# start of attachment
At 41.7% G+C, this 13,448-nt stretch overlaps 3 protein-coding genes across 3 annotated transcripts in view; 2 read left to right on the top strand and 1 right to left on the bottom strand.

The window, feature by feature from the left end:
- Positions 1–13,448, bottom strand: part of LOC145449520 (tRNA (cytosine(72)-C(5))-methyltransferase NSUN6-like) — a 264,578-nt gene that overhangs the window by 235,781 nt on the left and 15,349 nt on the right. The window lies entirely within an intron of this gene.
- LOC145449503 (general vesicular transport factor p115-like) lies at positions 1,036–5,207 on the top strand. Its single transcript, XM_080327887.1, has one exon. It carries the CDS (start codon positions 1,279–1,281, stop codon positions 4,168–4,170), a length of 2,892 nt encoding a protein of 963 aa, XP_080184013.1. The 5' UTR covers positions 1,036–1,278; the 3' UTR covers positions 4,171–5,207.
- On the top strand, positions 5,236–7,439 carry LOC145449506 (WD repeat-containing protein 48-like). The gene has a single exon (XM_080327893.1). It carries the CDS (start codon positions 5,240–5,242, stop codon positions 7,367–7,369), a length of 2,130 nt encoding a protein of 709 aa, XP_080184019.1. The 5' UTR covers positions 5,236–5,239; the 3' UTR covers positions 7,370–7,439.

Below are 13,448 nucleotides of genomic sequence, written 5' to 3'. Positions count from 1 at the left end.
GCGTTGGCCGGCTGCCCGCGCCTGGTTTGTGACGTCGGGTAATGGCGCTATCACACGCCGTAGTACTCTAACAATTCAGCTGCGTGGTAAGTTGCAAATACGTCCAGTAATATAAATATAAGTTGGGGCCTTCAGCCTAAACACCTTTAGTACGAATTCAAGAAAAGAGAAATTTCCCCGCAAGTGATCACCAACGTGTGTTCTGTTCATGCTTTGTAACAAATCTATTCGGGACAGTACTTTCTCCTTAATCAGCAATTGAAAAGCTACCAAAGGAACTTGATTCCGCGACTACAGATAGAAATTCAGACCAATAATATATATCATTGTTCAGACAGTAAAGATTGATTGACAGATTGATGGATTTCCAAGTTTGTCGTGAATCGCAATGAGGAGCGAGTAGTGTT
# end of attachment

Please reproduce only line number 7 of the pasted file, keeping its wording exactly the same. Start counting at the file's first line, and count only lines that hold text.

GCGTTGGCCGGCTGCCCGCGCCTGGTTTGTGACGTCGGGTAATGGCGCTATCACACGCCGTAGTACTCTAACAATTCAGCTGCGTGGTAAGTTGCAAATACGTCCAGTAATATAAATATAAGTTGGGGCCTTCAGCCTAAACACCTTTAGTACGAATTCAAGAAAAGAGAAATTTCCCCGCAAGTGATCACCAACGTGTGTTCTGTTCATGCTTTGTAACAAATCTATTCGGGACAGTACTTTCTCCTTAATCAGCAATTGAAAAGCTACCAAAGGAACTTGATTCCGCGACTACAGATAGAAATTCAGACCAATAATATATATCATTGTTCAGACAGTAAAGATTGATTGACAGATTGATGGATTTCCAAGTTTGTCGTGAATCGCAATGAGGAGCGAGTAGTGTT